Oxford Instruments X-Ray Technology Onboard Latest Mission to Mars
02 January 2013
Oxford Instruments X-Ray Technology has taken center stage in the most sophisticated scientific exploration ever attempted on Mars. NASA’s Mars Science Laboratory mission, carrying the one-ton “Curiosity” rover, successfully touched down in August and quickly began assessing the planet’s past and current habitability. At the heart of this undertaking is a specially designed Oxford Instruments X-ray tube located in the Curiosity’s Chemistry and Mineralogy instrument (ChemMin). Using X-ray diffraction, the ChemMin analyzes rocks and soil to provide clues about the planet's climate and geology.
Mineral composition indicates environmental conditions that existed during formation, in particular, what role water, an essential ingredient for life, played in the mineral’s development. The Curiosity prepares samples for analysis by drilling into rocks, collecting the resulting fine powder, sieving it, and then delivering it to a sample holder. ChemMin then directs an X-ray beam as fine as a human hair through the powdered material, reading the minerals' internal structure by recording how their crystals distinctively interact with X-rays.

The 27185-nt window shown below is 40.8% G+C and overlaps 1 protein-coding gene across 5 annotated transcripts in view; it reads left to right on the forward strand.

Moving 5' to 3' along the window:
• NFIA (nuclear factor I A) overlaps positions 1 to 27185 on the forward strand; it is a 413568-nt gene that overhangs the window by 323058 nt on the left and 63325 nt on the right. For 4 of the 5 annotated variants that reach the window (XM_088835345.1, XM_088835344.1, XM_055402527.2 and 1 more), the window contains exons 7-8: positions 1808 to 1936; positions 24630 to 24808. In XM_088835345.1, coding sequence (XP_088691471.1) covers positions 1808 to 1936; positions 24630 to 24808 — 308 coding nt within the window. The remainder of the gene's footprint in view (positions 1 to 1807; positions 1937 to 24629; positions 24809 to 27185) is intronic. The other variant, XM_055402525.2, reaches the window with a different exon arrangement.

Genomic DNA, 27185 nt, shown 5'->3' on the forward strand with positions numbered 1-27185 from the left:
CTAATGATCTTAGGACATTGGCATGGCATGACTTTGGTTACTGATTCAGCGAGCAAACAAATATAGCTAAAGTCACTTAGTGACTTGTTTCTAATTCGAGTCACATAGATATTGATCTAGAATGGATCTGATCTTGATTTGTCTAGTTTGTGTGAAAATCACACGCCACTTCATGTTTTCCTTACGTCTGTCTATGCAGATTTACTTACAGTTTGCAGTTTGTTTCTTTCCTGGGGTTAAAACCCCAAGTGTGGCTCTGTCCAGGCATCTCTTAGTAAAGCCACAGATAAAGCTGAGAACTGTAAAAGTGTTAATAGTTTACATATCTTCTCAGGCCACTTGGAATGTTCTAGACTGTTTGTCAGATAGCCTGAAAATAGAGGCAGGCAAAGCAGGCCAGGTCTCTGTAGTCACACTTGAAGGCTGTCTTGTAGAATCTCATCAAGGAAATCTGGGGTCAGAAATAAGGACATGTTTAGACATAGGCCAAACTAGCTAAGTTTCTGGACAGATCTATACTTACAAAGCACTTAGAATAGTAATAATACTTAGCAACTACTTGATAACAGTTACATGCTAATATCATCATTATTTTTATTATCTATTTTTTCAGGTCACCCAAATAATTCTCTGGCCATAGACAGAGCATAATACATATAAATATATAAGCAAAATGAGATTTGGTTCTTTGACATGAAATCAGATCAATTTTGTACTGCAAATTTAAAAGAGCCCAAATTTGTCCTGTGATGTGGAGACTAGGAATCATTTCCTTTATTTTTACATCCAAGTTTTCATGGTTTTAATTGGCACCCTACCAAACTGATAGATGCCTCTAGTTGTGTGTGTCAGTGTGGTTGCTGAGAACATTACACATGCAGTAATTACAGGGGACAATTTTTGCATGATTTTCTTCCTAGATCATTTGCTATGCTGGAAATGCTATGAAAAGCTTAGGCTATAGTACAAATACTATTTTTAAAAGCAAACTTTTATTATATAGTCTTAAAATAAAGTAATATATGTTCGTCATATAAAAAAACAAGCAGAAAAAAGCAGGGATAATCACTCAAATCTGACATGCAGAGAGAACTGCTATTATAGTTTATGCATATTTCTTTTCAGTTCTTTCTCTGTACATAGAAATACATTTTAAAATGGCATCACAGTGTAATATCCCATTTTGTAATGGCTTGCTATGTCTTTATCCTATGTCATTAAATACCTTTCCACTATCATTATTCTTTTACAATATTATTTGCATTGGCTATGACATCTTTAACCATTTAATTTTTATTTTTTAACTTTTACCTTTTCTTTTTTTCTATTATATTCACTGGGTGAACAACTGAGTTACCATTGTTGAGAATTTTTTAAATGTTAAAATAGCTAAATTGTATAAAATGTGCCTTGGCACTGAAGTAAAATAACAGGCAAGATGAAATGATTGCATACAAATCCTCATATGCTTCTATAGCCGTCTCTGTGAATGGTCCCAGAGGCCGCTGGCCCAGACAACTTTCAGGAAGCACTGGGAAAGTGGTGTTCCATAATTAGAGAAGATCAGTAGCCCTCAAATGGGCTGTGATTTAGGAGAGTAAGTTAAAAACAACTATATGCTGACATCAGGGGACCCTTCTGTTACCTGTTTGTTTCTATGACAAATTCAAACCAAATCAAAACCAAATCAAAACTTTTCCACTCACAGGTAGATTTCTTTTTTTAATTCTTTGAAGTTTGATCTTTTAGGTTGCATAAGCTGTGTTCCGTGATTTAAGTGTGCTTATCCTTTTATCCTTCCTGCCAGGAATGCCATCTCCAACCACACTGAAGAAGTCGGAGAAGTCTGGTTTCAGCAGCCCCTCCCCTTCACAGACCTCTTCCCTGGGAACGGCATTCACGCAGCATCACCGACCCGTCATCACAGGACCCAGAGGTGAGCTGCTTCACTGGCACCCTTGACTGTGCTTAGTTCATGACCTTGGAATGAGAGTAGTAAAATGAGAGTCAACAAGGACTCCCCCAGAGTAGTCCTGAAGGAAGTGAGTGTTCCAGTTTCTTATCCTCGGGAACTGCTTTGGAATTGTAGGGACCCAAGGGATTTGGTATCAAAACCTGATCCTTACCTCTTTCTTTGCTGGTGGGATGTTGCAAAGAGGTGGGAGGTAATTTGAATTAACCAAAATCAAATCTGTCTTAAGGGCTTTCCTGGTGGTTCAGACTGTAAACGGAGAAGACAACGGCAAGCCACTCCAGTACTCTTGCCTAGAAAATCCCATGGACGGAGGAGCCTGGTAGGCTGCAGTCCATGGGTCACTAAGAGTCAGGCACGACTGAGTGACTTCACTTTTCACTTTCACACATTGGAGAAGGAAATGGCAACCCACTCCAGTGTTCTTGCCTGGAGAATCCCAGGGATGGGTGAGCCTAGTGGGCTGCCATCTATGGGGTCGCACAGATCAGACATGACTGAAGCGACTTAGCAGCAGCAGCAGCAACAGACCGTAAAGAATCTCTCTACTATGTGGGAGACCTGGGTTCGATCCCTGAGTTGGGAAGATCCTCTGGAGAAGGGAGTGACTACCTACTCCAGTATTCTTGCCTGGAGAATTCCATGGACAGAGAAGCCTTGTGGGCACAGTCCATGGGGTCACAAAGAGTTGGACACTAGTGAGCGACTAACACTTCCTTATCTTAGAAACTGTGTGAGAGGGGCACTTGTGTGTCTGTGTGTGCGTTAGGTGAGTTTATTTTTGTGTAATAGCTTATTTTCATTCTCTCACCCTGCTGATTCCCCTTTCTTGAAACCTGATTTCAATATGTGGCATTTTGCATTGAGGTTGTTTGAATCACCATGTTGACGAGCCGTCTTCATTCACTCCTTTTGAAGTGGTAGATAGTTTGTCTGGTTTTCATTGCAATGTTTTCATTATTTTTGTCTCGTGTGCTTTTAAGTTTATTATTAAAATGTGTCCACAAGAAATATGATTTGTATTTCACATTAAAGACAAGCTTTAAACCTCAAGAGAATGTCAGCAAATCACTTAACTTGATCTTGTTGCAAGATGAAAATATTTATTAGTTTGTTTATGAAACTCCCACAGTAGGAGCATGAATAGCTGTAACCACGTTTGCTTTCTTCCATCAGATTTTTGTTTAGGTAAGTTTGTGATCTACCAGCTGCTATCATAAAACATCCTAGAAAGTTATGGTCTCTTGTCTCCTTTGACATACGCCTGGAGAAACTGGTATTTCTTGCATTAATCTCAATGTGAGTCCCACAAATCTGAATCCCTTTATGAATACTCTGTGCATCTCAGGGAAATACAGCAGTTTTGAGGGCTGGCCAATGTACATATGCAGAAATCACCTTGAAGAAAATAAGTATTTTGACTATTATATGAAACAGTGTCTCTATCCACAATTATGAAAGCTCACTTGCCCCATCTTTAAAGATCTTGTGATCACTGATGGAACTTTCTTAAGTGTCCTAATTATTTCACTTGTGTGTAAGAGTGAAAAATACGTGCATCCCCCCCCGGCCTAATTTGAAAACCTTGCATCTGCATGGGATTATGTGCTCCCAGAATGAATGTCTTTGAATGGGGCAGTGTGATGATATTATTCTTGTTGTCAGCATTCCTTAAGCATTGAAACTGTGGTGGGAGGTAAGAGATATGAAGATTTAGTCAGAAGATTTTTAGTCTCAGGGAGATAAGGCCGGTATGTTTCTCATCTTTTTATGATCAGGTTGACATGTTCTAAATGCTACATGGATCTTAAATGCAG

Scientists believe Mars' past environment was quite different, with more water and a thicker atmosphere—its current atmosphere is 100 times thinner than Earth's. Studying what happened to the Martian atmosphere will help researchers establish whether the planet once had or could support life. In addition to identifying new minerals, Curiosity’s experiments have found soil with composition similar to what is produced by Hawaiian volcanoes. Having a complex chemical laboratory on the surface of Mars is a crucial component in this investigation, according to Paul Mahaffy of NASA's Goddard Space Flight Center in Greenbelt, Md.
Geologists commonly study mineral structure on Earth using X-ray diffraction equipment in large, stationary laboratory instruments. Curiosity’s onboard laboratory, however, required a tool small enough to fit on the rover, rugged enough to withstand space travel and advanced enough to provide an extremely fine X-ray beam. To accomplish this NASA turned to Oxford Instruments X-Ray Technology engineers who integrated their E4 and Apogee technologies into the ChemMin’s X-ray tube. Mission scientists say this unit is producing more accurate mineral identifications than any method previously used on Mars.
Knowledge gained from this groundbreaking mission to Mars also has terrestrial applications, including oil and gas exploration, analysis of archaeological objects and screening of counterfeit pharmaceuticals.